Transition metal-free oxidative and deoxygenative C–H/C–Li cross-couplings of 2H-imidazole 1-oxides with carboranyl lithium as an efficient synthetic approach to azaheterocyclic carboranes

  1. Lidia A. Smyshliaeva1,
  2. Mikhail V. Varaksin1,2ORCID Logo,
  3. Pavel A. Slepukhin1,2,
  4. Oleg N. Chupakhin1,2ORCID Logo and
  5. Valery N. Charushin1,2

1Ural Federal University, 19 Mira Str., 620002 Ekaterinburg, Russia
2Institute of Organic Synthesis, Ural Branch of the Russian Academy of Sciences, 22 S. Kovalevskaya Str., 620041 Ekaterinburg, Russia

  1. Corresponding author email

Associate Editor: B. Stoltz
Beilstein J. Org. Chem. 2018, 14, 2618–2626.
Received 16 Jul 2018, Accepted 21 Sep 2018, Published 12 Oct 2018


The direct C–H functionalization methodology has first been applied to perform transition metal-free C–H/C–Li cross-couplings of 2H-imidazole 1-oxides with carboranyllithium. This atom- and step-economical approach, based on one-pot reactions of nucleophilic substitution of hydrogen (SNH) in non-aromatic azaheterocycles, affords novel imidazolyl-modified carboranes of two types (N-oxides and their deoxygenative analogues), which are particularly of interest in the design of advanced materials.

Keywords: carboranes; C–H functionalization; C–H/C–Li cross-coupling; 2H-imidazole 1-oxide; nucleophilic substitution of hydrogen (SNH)


Dicarbadodecaboranes (carboranes) are known to be 3D polyhedral clusters with a special type of structural organization, relative thermal and chemical stabilities, as well as unique physicochemical properties [1-3]. The functional derivatives of carboranes, in particular heterocyclic ones, are undeniably of increased interest in the chemistry of organoboron compounds due to wide opportunities to use these boron-enriched substances as diagnostic tools for tumor radio imaging [4-7], promising agents for boron neutron capture therapy (BNCT) of cancer [8-12], as well as agonists and antagonists of biological receptors [13-17], etc. In addition, azaheterocyclic carboranes are actively used as ligands in the synthesis of metal complexes of various architectures, possessing catalytic activity [18-21], as well as unique photophysical properties [22-26]. Thus, the development of effective approaches to azaheterocyclic carboranes is currently considered to be one of the most important synthetic challenges.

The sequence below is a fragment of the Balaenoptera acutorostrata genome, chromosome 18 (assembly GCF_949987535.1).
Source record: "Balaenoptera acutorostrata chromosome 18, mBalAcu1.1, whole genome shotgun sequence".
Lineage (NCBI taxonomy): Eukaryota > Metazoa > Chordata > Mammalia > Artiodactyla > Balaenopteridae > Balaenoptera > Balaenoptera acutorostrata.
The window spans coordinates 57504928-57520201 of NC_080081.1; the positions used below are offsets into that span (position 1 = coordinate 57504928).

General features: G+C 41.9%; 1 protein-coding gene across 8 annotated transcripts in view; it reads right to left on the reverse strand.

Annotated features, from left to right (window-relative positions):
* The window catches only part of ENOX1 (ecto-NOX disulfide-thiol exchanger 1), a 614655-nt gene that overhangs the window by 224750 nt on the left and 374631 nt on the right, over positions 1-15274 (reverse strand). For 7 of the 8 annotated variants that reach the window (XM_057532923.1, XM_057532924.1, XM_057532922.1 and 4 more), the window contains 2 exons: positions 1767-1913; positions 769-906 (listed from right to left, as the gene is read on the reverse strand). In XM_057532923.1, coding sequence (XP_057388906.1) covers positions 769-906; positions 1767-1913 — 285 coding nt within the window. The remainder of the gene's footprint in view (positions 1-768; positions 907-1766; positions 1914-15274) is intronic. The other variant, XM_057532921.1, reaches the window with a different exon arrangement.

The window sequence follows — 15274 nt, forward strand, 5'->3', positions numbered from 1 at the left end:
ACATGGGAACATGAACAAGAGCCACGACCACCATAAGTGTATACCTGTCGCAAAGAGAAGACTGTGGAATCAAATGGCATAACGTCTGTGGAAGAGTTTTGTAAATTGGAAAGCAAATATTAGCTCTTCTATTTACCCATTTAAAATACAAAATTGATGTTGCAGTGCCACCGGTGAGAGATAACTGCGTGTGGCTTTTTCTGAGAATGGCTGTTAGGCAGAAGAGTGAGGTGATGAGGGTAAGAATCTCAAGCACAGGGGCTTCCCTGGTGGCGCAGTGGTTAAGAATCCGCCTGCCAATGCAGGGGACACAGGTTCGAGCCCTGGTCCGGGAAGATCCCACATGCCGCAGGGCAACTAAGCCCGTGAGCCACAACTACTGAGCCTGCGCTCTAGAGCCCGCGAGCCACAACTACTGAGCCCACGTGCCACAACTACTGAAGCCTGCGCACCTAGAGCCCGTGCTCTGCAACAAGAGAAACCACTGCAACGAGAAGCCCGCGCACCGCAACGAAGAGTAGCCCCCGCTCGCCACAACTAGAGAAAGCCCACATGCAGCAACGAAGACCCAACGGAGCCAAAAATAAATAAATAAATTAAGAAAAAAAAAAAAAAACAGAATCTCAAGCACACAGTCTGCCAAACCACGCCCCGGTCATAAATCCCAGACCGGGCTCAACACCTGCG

At present, there are three main synthetic strategies in the design of promising heterocyclic carboranes: (i) condensation of decaborane (B10H14) with substituted acetylenes [27-30], (ii) carboryne-based cycloaddition reactions [31-33], and (iii) C–X/C–M cross coupling of halogenated azaheterocycles (X = Br, Cl, F) with carborane organometallic derivatives (M = Li, Cu) [11,22,34,35]. Despite the fact that the latter synthetic strategy is in common use, it has significant limitations. In particular, the preliminary functionalization of heterocyclic substrates is required to apply this cross-coupling methodology.

Thus, the development of pot-, atom- and stage-economical (PASE) [36-38] methods leading to novel C-modified ortho-carboranes, as well as elucidation of scope and mechanistic features of these transformations, is one of the crucial steps to obtain promising boron-enriched heterocyclic ensembles and functional materials based on them. An alternative approach to exploit the C–X/C–M cross-coupling reactions, leading to heterocyclic boron clusters, is based on the C–H/C–M coupling strategy. One of the ways to realize these cross couplings is the transition metal-free methodology for direct C–H functionalization of azaheterocyclic substrates [39-42], which can be carried out by using SNH reactions (nucleophilic substitution of hydrogen) [43-48]. The SNH methodology corresponds to the basic principles of green chemistry [49-53], and it is now considered to be one of the most valuable approaches to functionally substituted azaheterocycles, since these transformations can be performed without any catalysis by transition metals, neither they need preliminary introduction of good leaving groups into heterocyclic substrates.